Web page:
Journal metrics allow researchers to rank or compare journals through the use of citation data. Key journal metrics such as JIF (Journal Impact Factor) are commonly used by authors to guide decisions about which journals to aim for when submitting articles for publication.
In addition, researchers may wish to contact their Faculty's Research Office for advice on recommended journals in their discipline.
Journal Impact Factor (JIF) is calculated annually for selected publications indexed in Web of Science Core Collection. JIF is a proprietary resource access via the library. JIF cannot be used to compare across different disciplines. Use JIF when you want to determine quality based on Journal Impact Factor or journal ranking within a field.
JIF = the number of times articles published in the previous 2 years have been cited in the year of reporting, divided by the number of citable items.
CiteScore is calculated monthly based on Scopus citation data. CiteScore includes all types of documents (conference proceedings, letters etc.) rather than just research papers and reviews. Use CiteScore when you need an alternative to JIF, or you want to include a range of documents that are indexed in Scopus.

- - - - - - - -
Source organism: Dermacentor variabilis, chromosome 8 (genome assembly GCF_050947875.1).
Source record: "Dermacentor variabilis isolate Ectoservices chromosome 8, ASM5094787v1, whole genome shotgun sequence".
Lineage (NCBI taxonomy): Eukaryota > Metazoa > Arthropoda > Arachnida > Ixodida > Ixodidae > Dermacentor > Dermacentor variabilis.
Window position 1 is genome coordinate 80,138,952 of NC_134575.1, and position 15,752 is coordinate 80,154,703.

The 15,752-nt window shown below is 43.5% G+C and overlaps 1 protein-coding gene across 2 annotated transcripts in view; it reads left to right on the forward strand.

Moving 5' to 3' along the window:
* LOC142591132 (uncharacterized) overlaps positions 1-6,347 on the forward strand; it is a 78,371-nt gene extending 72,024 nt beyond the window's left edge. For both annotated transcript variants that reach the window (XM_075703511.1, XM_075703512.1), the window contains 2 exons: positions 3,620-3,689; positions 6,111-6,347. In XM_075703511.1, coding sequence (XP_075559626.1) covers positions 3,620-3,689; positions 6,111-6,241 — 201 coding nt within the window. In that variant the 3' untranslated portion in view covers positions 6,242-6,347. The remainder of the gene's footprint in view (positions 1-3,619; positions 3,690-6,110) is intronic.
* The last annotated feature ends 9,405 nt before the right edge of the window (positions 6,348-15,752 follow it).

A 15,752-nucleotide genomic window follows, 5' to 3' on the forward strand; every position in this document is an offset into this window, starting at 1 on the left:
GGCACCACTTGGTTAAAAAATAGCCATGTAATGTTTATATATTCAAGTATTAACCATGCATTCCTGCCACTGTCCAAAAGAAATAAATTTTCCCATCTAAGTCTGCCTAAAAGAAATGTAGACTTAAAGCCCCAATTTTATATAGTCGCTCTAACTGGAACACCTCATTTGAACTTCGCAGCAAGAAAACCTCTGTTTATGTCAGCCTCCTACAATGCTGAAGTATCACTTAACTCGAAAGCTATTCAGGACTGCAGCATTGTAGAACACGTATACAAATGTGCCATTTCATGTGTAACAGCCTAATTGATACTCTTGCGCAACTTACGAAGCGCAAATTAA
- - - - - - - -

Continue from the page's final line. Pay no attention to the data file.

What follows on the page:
CiteScore = the number of times documents published in the previous 3 years have been cited in the year of reporting, divided by the number of documents.
SCImago JournalRank (SJR) is a ranking based on the transfer of prestige from one journal to another based on Scopus citation data. Calculations are similar to those of Journal Impact Factor but are normalised for fields that don't cite much, and citations are weighted on the prestige of the citing journal. Scimago is a free resource available at www.scimagojr.com/
Use Scimago when a Journal Impact Factor is not available, or when investigating across different fields and a publication is indexed in Scopus.
SNIP (Source Normalized Impact per Paper) is the ratio of a source's average citation count per paper and the 'citation potential' of its subject field. SNIP is based on Scopus citation data and allows direct comparison of sources in different subject fields.
Use SNIP when you want to account for variations in citing patterns within disciplines or are investigating across different fields, and publications are indexed in Scopus.
Journals included in the following lists are considered to be of a high standard:
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